'Tiny Lag' at the Acme Project Space. Photo: Calum F Kerr (2014)
'Tiny Lag' at the Acme Project Space. Photo: Calum F Kerr (2014)
'Tiny Lag' at the Acme Project Space. Photo: Calum F Kerr (2014)


Thursday to Sunday 1pm to 6pm

Private View: Thursday 27 November, 6pm to 8pm

Using the unique configuration of the Acme Project Space, George Charman (Fire Station Work/Live Programme 4: 2010-2015) and Adam Knight will show a series of recent works that engage with ‘the screen’ as a kind of border. The screen is used to divide the exhibition space through varying axes of installation, video, drawing, sound, writing and sculpture. The screen is deployed as a veil and a threshold allowing for successive works to re-configure relationships with the viewer. The occluded circle appears intermittently as a partial structure, activating an overlapping agency between works.

The exhibition title is taken from an essay of the same name by Mladen Dolar. In his essay 'The Tiny Lag', referencing Wittgenstein, Dolar examines the borders of language on experience. In this instance the border becomes a conceptual marker of limitation and permission.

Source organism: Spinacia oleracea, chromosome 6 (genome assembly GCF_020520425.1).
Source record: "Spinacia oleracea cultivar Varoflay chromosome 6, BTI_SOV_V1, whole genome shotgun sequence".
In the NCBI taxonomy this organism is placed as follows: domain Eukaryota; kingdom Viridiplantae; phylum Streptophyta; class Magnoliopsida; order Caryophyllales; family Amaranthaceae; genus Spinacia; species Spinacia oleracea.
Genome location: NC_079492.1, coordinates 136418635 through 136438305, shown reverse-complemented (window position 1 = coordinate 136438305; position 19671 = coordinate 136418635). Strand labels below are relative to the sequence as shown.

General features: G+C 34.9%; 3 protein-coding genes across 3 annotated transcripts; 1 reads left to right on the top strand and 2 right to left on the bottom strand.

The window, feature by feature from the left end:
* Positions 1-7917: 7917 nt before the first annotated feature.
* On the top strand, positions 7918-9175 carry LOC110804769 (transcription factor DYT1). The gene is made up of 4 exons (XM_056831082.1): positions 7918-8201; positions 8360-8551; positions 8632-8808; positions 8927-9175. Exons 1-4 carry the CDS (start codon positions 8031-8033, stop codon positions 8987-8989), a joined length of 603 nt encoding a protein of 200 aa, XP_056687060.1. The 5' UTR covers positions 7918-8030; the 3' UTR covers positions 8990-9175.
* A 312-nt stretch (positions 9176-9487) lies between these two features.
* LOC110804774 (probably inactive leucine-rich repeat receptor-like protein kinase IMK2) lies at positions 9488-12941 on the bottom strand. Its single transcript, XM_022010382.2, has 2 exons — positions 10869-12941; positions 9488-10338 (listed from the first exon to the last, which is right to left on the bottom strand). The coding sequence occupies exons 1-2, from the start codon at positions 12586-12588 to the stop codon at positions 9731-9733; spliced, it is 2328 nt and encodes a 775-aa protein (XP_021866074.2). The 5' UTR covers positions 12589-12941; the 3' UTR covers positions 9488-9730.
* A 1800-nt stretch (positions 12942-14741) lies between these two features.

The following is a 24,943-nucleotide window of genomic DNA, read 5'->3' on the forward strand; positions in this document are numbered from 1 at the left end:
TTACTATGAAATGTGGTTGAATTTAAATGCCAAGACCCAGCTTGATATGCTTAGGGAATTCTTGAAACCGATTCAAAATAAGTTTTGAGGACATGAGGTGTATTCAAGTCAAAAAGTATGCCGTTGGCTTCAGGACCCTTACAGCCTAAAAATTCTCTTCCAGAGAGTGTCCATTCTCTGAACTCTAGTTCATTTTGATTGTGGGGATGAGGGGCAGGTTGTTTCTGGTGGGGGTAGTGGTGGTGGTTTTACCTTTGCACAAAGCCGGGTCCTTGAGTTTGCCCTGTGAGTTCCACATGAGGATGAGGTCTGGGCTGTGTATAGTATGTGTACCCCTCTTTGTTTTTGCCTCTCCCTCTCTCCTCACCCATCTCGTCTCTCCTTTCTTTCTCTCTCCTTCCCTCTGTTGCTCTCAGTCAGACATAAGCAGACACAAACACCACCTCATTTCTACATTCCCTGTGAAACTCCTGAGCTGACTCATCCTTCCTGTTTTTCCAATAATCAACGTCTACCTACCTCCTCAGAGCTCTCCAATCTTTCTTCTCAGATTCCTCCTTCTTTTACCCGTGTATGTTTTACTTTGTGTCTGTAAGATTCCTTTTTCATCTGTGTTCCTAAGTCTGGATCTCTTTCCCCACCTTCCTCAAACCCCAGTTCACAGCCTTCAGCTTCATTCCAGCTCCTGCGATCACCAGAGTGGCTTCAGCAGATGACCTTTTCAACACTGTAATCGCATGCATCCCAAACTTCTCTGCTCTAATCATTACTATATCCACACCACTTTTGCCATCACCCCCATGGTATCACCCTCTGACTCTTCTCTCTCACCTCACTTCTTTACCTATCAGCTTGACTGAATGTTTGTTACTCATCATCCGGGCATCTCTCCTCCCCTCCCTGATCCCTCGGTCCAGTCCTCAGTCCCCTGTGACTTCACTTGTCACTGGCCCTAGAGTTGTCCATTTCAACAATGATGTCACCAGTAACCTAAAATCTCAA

Central to the exhibition is the split channel audio work Tiny Lag. In the lead up to the exhibition Charman and Knight became interested in the formats of correspondence as a means of organisation, discourse and punctuation between works. Both artists followed YouTube instructional tutorials based upon the children’s puzzle game The Rubik's Snake. The tutorials were often accompanied by users’ nonsensical verbal instructions. Both artists attempted to follow these tutorials exploring the disparity between description and action. The discordant pops, hisses and clicks are direct recordings of the altering Rubik's Snake. The resulting asynchronous stereo soundtrack is played through constructed speakers that distill the modular geometric form of the Rubik's Snake. 


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Acme Studios
44 Copperfield Road
E3 4RR
T +44 (0)20 8981 6811
F +44 (0)20 8983 0567